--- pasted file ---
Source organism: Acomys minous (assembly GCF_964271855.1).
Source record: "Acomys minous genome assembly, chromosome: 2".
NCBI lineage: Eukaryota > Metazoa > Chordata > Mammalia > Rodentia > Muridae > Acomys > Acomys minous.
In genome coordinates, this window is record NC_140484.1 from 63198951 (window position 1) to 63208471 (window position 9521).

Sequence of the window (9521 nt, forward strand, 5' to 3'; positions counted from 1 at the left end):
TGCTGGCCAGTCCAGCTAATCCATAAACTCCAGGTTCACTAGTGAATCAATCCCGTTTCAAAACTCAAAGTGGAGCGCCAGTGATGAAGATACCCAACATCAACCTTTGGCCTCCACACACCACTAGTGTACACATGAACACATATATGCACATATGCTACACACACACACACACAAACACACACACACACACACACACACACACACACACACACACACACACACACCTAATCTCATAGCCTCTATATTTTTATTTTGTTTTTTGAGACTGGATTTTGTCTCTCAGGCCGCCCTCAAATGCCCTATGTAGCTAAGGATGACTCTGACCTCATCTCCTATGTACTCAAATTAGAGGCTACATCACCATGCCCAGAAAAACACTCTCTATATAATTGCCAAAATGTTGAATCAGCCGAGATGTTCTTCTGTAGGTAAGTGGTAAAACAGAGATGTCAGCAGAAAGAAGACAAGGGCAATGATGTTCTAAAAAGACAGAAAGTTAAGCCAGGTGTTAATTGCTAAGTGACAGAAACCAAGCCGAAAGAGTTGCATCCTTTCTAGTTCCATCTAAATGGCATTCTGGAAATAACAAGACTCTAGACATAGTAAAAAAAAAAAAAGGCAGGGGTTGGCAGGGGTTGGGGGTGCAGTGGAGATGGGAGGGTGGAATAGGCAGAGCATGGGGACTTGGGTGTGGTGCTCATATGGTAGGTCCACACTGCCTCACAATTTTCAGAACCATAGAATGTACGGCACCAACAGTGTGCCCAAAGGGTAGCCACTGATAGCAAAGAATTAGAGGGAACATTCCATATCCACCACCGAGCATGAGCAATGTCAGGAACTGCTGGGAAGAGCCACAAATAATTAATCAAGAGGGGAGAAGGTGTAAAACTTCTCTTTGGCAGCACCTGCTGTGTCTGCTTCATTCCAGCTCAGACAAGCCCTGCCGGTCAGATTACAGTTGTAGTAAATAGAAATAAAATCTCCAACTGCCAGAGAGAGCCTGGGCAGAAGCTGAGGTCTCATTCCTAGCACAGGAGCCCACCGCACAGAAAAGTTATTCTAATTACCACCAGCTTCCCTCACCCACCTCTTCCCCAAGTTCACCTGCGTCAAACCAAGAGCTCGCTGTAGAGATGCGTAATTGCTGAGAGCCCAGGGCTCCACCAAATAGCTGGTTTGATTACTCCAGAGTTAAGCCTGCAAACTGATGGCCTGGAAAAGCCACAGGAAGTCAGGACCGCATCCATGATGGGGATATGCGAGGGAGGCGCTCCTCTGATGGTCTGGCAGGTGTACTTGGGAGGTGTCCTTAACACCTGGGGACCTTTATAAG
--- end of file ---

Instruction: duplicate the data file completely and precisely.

Source organism: Acomys minous (assembly GCF_964271855.1).
Source record: "Acomys minous genome assembly, chromosome: 2".
NCBI lineage: Eukaryota > Metazoa > Chordata > Mammalia > Rodentia > Muridae > Acomys > Acomys minous.
In genome coordinates, this window is record NC_140484.1 from 63198951 (window position 1) to 63208471 (window position 9521).

Sequence of the window (9521 nt, forward strand, 5' to 3'; positions counted from 1 at the left end):
TGCTGGCCAGTCCAGCTAATCCATAAACTCCAGGTTCACTAGTGAATCAATCCCGTTTCAAAACTCAAAGTGGAGCGCCAGTGATGAAGATACCCAACATCAACCTTTGGCCTCCACACACCACTAGTGTACACATGAACACATATATGCACATATGCTACACACACACACACACAAACACACACACACACACACACACACACACACACACACACACACACACACACCTAATCTCATAGCCTCTATATTTTTATTTTGTTTTTTGAGACTGGATTTTGTCTCTCAGGCCGCCCTCAAATGCCCTATGTAGCTAAGGATGACTCTGACCTCATCTCCTATGTACTCAAATTAGAGGCTACATCACCATGCCCAGAAAAACACTCTCTATATAATTGCCAAAATGTTGAATCAGCCGAGATGTTCTTCTGTAGGTAAGTGGTAAAACAGAGATGTCAGCAGAAAGAAGACAAGGGCAATGATGTTCTAAAAAGACAGAAAGTTAAGCCAGGTGTTAATTGCTAAGTGACAGAAACCAAGCCGAAAGAGTTGCATCCTTTCTAGTTCCATCTAAATGGCATTCTGGAAATAACAAGACTCTAGACATAGTAAAAAAAAAAAAAGGCAGGGGTTGGCAGGGGTTGGGGGTGCAGTGGAGATGGGAGGGTGGAATAGGCAGAGCATGGGGACTTGGGTGTGGTGCTCATATGGTAGGTCCACACTGCCTCACAATTTTCAGAACCATAGAATGTACGGCACCAACAGTGTGCCCAAAGGGTAGCCACTGATAGCAAAGAATTAGAGGGAACATTCCATATCCACCACCGAGCATGAGCAATGTCAGGAACTGCTGGGAAGAGCCACAAATAATTAATCAAGAGGGGAGAAGGTGTAAAACTTCTCTTTGGCAGCACCTGCTGTGTCTGCTTCATTCCAGCTCAGACAAGCCCTGCCGGTCAGATTACAGTTGTAGTAAATAGAAATAAAATCTCCAACTGCCAGAGAGAGCCTGGGCAGAAGCTGAGGTCTCATTCCTAGCACAGGAGCCCACCGCACAGAAAAGTTATTCTAATTACCACCAGCTTCCCTCACCCACCTCTTCCCCAAGTTCACCTGCGTCAAACCAAGAGCTCGCTGTAGAGATGCGTAATTGCTGAGAGCCCAGGGCTCCACCAAATAGCTGGTTTGATTACTCCAGAGTTAAGCCTGCAAACTGATGGCCTGGAAAAGCCACAGGAAGTCAGGACCGCATCCATGATGGGGATATGCGAGGGAGGCGCTCCTCTGATGGTCTGGCAGGTGTACTTGGGAGGTGTCCTTAACACCTGGGGACCTTTATAAG